Revitalizing clinical legal education


Clinical legal education is to a law student what a session in the laboratory is to a science student. Clinical legal education serves as the critical link between theory and practice.

The global movement on clinical legal education has achieved great success, especially in the US, yet legal clinics in India are still at an initial stage. Clinical legal work here is mostly done by a few social activists, and at a handful of progressive law schools.

At the forefront of legal clinics in India are legal literacy programmes organized by the National Legal Services Authority and the State Legal Services Authority. The majority of the funding being spent on these projects comes from the government, but new sources of finance need to be explored through focus on market research and greater industry sponsorship.

What is more concerning about legal clinics in India is the lack of relevance of the clinical education being imparted. In the words of [legal educator] N R Madhava Menon, “The beauty of clinical education as a pedagogic technique is its focus on the learner and the process of learning”. This focus, however, seems to be shifting. According to Menon, “This, in turn, compels the law teacher to look at educational psychology and to evaluate different methods of teaching.” Ironically, that compulsion is exactly what seems to be lacking.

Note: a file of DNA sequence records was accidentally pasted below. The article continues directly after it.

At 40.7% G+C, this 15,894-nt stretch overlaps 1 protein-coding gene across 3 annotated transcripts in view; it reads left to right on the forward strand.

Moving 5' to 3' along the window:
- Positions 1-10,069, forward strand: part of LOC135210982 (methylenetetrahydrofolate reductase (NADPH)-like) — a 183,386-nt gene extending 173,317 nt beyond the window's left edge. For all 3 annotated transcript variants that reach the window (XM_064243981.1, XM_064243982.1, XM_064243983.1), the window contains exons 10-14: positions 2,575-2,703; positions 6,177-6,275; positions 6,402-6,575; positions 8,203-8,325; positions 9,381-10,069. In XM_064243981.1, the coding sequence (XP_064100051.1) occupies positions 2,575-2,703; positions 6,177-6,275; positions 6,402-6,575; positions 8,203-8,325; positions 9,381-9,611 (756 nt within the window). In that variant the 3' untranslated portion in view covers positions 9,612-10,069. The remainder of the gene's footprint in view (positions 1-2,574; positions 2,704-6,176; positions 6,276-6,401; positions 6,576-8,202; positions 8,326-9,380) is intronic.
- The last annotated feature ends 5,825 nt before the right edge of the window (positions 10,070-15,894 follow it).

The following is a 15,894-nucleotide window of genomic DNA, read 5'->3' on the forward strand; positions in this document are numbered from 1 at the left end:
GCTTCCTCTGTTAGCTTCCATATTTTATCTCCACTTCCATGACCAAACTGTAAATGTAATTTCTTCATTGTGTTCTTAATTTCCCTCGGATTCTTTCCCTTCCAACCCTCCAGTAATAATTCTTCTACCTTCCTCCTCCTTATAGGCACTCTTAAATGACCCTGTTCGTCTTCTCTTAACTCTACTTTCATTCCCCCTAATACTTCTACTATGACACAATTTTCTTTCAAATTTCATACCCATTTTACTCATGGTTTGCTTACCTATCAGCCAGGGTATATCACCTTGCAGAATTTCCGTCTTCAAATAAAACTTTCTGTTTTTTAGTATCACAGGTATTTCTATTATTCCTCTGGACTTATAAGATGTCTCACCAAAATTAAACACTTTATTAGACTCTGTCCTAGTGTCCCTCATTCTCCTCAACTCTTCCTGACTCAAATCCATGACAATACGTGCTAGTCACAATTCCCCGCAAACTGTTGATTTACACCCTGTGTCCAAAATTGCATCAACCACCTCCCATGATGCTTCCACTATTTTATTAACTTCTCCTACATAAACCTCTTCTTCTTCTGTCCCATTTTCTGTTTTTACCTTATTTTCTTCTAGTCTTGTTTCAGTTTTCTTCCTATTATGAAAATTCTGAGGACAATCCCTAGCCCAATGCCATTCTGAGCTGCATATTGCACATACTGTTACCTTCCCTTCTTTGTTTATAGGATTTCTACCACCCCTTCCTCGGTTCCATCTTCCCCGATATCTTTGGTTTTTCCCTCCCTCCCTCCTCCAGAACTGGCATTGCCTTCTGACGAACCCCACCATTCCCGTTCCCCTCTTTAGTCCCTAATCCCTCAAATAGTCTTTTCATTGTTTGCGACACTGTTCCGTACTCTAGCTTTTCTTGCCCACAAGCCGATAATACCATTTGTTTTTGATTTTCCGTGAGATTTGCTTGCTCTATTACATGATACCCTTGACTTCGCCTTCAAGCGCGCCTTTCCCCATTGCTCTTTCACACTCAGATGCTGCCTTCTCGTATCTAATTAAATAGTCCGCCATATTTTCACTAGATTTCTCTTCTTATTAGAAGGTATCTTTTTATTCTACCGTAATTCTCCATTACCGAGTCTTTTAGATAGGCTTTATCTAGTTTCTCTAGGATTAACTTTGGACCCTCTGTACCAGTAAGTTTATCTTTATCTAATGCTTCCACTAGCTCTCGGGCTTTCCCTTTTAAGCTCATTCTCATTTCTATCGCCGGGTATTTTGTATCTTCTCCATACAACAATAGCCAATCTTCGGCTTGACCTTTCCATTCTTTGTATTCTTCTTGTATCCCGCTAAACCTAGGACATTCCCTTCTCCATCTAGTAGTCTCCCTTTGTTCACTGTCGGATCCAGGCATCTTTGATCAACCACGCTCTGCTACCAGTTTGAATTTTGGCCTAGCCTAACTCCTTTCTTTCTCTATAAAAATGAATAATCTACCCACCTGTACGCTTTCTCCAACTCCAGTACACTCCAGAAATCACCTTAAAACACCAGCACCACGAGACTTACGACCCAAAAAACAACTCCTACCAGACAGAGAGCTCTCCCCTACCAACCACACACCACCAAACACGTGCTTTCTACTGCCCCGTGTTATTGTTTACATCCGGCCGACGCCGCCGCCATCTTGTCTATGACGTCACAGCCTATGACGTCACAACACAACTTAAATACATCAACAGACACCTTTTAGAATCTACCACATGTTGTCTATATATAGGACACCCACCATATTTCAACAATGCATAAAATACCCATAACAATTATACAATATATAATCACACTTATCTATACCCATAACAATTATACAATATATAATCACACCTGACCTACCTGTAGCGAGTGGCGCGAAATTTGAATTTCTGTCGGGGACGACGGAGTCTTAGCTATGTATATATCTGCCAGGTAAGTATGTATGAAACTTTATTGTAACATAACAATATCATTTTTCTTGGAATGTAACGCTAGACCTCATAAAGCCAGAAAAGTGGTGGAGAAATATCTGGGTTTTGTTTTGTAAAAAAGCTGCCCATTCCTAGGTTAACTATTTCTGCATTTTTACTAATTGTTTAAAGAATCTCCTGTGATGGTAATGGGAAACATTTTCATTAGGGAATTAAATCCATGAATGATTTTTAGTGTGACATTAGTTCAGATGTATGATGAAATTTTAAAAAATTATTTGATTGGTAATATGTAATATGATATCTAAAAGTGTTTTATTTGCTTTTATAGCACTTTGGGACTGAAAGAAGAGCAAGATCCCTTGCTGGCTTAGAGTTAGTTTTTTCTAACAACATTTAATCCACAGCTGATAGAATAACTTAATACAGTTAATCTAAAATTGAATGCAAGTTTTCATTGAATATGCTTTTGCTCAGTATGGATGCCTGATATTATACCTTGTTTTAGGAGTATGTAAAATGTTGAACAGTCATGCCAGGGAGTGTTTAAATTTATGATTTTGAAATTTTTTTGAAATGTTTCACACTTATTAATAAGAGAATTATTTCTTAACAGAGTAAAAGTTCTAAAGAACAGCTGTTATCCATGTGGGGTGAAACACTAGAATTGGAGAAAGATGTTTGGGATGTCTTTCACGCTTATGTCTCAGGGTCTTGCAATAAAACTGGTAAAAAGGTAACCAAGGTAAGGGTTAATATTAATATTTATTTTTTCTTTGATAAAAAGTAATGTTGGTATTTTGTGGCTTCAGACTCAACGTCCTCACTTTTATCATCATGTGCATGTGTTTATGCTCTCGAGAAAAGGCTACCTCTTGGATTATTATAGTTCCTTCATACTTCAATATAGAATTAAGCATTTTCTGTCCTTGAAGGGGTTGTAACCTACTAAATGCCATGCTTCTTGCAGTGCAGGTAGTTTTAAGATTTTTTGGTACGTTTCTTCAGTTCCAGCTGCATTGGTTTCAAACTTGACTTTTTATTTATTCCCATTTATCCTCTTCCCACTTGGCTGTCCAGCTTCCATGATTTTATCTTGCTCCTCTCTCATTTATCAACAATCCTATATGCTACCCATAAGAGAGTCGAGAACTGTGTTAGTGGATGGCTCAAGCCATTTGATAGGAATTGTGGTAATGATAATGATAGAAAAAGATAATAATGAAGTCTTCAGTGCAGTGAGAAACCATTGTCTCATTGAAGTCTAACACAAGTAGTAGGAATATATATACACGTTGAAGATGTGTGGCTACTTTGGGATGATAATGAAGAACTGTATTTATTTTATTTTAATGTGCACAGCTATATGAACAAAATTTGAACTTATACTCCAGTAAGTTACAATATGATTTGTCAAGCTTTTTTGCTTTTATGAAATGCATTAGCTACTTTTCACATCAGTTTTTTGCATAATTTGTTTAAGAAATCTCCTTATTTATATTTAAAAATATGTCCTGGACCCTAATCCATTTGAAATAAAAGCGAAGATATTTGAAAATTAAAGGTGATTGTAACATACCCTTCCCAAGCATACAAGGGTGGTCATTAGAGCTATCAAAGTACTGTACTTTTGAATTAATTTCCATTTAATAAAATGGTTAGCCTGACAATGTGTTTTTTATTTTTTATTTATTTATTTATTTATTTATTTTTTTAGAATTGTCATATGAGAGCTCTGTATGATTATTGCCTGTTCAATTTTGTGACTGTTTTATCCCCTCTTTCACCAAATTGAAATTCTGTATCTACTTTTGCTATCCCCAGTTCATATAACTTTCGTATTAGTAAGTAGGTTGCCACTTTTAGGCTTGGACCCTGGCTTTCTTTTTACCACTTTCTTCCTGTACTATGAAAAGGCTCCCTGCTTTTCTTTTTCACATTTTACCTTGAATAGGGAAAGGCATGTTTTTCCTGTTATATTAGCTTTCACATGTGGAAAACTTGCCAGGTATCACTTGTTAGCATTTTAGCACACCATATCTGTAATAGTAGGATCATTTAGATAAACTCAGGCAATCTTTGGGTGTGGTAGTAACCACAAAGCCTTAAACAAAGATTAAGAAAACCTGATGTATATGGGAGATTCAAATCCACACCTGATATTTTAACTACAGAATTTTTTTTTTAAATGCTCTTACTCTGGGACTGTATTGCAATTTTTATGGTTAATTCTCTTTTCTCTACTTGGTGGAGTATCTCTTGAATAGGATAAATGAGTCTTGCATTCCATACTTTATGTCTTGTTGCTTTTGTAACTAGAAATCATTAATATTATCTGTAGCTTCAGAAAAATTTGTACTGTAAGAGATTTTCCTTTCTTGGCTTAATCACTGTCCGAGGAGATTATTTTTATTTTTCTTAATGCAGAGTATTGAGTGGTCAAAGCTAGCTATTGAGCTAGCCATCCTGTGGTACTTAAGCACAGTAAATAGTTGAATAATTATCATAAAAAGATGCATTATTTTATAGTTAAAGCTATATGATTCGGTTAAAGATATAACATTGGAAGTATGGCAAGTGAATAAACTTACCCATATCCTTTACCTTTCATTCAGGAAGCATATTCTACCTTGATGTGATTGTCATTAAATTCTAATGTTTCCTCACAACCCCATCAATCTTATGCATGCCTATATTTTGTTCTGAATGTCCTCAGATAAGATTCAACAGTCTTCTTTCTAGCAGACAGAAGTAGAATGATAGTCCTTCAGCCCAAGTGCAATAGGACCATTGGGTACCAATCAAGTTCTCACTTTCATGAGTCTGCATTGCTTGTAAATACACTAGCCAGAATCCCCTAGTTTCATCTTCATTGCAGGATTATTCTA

In most places, practical subjects have been reduced to their theoretical components. Court visits, client counselling, mediation and negotiation, role-play and simulation, internship and community service have been replaced with the conventional lecture-based approach.

The whole structure, right from the choice of topics for the legal paper to the teaching methodology has turned into a rigid mass, leaving little space for ingenuity and innovation.

While many law schools have superficially adopted clinical legal education, they lack the spirit to pursue it with the required passion. There is a lack of purpose on the part of the teachers and a lack of enthusiasm on the part of the students.

Further, law teachers continue to remain isolated from the practical legal world, and therefore there continues to be a strict separation between theory and practice.

The overall quality of legal education seems to have taken a plunge, which is a matter of concern, and corrective measures are needed. Subjects need a fresh approach and teaching methods need an overhaul. There is also a need for stringent regulation by a panel of academics and jurists to ensure the quality of practical education.

Aditya Gaggar
Supreme Court lawyer
New Delhi


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